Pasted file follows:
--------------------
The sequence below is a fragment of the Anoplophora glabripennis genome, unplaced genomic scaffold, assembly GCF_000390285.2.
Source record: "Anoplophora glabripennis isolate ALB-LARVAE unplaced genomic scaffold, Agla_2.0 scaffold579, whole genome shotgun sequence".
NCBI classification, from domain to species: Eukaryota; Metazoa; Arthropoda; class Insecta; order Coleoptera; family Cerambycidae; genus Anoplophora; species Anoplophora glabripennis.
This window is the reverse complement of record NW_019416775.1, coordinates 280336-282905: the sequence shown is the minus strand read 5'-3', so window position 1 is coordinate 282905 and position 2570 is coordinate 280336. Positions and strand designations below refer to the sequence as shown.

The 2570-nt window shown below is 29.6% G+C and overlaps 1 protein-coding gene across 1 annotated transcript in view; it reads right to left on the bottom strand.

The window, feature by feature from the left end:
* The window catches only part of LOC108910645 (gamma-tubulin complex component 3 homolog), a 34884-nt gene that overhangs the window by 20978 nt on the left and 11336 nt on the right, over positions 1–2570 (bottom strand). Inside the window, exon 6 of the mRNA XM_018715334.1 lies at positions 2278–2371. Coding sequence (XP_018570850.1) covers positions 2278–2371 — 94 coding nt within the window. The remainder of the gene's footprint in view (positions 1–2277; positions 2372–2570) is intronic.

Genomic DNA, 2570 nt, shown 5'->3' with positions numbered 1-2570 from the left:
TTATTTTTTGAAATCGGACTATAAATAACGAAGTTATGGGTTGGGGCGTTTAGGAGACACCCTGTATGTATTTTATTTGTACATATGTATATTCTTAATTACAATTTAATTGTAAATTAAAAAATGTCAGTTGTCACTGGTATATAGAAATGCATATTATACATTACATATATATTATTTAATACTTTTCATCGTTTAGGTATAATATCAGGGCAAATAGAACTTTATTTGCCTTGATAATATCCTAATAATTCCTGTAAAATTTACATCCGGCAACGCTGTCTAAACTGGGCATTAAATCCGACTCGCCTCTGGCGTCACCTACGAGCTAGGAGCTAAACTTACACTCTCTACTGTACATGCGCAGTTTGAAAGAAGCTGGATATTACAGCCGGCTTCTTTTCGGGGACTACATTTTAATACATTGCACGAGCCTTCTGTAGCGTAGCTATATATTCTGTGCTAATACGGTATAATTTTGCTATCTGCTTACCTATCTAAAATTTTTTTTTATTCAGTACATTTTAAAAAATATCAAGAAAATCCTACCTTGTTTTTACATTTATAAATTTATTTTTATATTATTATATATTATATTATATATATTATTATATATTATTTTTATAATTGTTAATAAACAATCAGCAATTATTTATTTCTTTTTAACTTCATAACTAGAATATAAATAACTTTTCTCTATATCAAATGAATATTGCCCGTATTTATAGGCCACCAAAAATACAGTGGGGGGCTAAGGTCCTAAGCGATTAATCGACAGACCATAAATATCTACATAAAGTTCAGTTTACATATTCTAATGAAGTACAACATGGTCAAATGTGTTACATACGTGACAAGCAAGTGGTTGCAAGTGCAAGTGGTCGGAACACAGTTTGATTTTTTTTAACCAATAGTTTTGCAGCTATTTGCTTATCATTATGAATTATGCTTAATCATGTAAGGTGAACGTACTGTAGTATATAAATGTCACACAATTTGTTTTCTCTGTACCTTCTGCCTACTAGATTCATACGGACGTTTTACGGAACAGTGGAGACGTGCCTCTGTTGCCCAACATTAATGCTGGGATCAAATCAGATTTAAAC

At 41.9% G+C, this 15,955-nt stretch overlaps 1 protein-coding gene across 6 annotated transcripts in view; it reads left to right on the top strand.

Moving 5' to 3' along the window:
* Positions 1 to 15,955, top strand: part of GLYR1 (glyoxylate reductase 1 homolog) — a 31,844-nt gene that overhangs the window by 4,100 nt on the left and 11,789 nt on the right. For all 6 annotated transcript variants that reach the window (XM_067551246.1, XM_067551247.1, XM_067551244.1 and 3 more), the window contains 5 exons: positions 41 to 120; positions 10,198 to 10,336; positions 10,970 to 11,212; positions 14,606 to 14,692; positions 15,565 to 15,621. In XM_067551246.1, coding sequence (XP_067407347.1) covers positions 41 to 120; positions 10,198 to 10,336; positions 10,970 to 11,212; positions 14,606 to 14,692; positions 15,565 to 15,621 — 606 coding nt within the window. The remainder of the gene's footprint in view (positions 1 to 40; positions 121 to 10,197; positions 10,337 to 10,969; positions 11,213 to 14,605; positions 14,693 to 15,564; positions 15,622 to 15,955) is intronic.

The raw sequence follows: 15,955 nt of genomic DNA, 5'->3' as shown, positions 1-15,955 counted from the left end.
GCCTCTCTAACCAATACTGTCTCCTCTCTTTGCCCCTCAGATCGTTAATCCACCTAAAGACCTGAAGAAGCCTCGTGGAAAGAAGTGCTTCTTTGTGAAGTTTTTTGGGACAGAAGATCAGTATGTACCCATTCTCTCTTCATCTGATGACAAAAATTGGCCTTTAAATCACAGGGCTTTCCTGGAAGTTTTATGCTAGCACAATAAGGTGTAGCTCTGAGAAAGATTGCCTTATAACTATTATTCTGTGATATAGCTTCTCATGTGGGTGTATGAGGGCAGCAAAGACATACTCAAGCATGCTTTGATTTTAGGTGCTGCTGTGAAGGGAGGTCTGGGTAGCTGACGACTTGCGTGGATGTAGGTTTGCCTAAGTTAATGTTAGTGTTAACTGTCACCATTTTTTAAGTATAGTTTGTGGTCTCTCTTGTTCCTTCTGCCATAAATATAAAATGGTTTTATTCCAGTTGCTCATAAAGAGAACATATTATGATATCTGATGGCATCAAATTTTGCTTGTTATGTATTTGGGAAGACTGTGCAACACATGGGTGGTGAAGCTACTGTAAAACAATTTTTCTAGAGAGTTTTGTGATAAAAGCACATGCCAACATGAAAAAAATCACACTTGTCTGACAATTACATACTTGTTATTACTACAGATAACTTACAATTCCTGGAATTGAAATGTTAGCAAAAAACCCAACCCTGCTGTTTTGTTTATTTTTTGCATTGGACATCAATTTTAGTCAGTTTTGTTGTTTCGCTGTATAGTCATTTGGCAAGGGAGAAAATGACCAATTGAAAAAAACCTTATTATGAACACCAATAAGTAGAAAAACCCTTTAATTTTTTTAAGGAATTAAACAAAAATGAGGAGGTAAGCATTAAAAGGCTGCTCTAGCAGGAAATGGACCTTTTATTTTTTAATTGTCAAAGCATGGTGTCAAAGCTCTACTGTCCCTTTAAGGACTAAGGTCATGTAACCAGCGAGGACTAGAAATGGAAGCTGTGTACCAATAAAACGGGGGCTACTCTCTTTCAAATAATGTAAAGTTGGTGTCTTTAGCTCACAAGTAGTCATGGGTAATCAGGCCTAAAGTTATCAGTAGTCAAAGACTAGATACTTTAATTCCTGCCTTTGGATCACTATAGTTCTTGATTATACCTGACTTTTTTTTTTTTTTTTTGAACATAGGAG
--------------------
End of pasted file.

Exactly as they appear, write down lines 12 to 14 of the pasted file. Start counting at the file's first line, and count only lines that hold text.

* Positions 1 to 15,955, top strand: part of GLYR1 (glyoxylate reductase 1 homolog) — a 31,844-nt gene that overhangs the window by 4,100 nt on the left and 11,789 nt on the right. For all 6 annotated transcript variants that reach the window (XM_067551246.1, XM_067551247.1, XM_067551244.1 and 3 more), the window contains 5 exons: positions 41 to 120; positions 10,198 to 10,336; positions 10,970 to 11,212; positions 14,606 to 14,692; positions 15,565 to 15,621. In XM_067551246.1, coding sequence (XP_067407347.1) covers positions 41 to 120; positions 10,198 to 10,336; positions 10,970 to 11,212; positions 14,606 to 14,692; positions 15,565 to 15,621 — 606 coding nt within the window. The remainder of the gene's footprint in view (positions 1 to 40; positions 121 to 10,197; positions 10,337 to 10,969; positions 11,213 to 14,605; positions 14,693 to 15,564; positions 15,622 to 15,955) is intronic.

The raw sequence follows: 15,955 nt of genomic DNA, 5'->3' as shown, positions 1-15,955 counted from the left end.
GCCTCTCTAACCAATACTGTCTCCTCTCTTTGCCCCTCAGATCGTTAATCCACCTAAAGACCTGAAGAAGCCTCGTGGAAAGAAGTGCTTCTTTGTGAAGTTTTTTGGGACAGAAGATCAGTATGTACCCATTCTCTCTTCATCTGATGACAAAAATTGGCCTTTAAATCACAGGGCTTTCCTGGAAGTTTTATGCTAGCACAATAAGGTGTAGCTCTGAGAAAGATTGCCTTATAACTATTATTCTGTGATATAGCTTCTCATGTGGGTGTATGAGGGCAGCAAAGACATACTCAAGCATGCTTTGATTTTAGGTGCTGCTGTGAAGGGAGGTCTGGGTAGCTGACGACTTGCGTGGATGTAGGTTTGCCTAAGTTAATGTTAGTGTTAACTGTCACCATTTTTTAAGTATAGTTTGTGGTCTCTCTTGTTCCTTCTGCCATAAATATAAAATGGTTTTATTCCAGTTGCTCATAAAGAGAACATATTATGATATCTGATGGCATCAAATTTTGCTTGTTATGTATTTGGGAAGACTGTGCAACACATGGGTGGTGAAGCTACTGTAAAACAATTTTTCTAGAGAGTTTTGTGATAAAAGCACATGCCAACATGAAAAAAATCACACTTGTCTGACAATTACATACTTGTTATTACTACAGATAACTTACAATTCCTGGAATTGAAATGTTAGCAAAAAACCCAACCCTGCTGTTTTGTTTATTTTTTGCATTGGACATCAATTTTAGTCAGTTTTGTTGTTTCGCTGTATAGTCATTTGGCAAGGGAGAAAATGACCAATTGAAAAAAACCTTATTATGAACACCAATAAGTAGAAAAACCCTTTAATTTTTTTAAGGAATTAAACAAAAATGAGGAGGTAAGCATTAAAAGGCTGCTCTAGCAGGAAATGGACCTTTTATTTTTTAATTGTCAAAGCATGGTGTCAAAGCTCTACTGTCCCTTTAAGGACTAAGGTCATGTAACCAGCGAGGACTAGAAATGGAAGCTGTGTACCAATAAAACGGGGGCTACTCTCTTTCAAATAATGTAAAGTTGGTGTCTTTAGCTCACAAGTAGTCATGGGTAATCAGGCCTAAAGTTATCAGTAGTCAAAGACTAGATACTTTAATTCCTGCCTTTGGATCACTATAGTTCTTGATTATACCTGACTTTTTTTTTTTTTTTTTGAACATAGGAG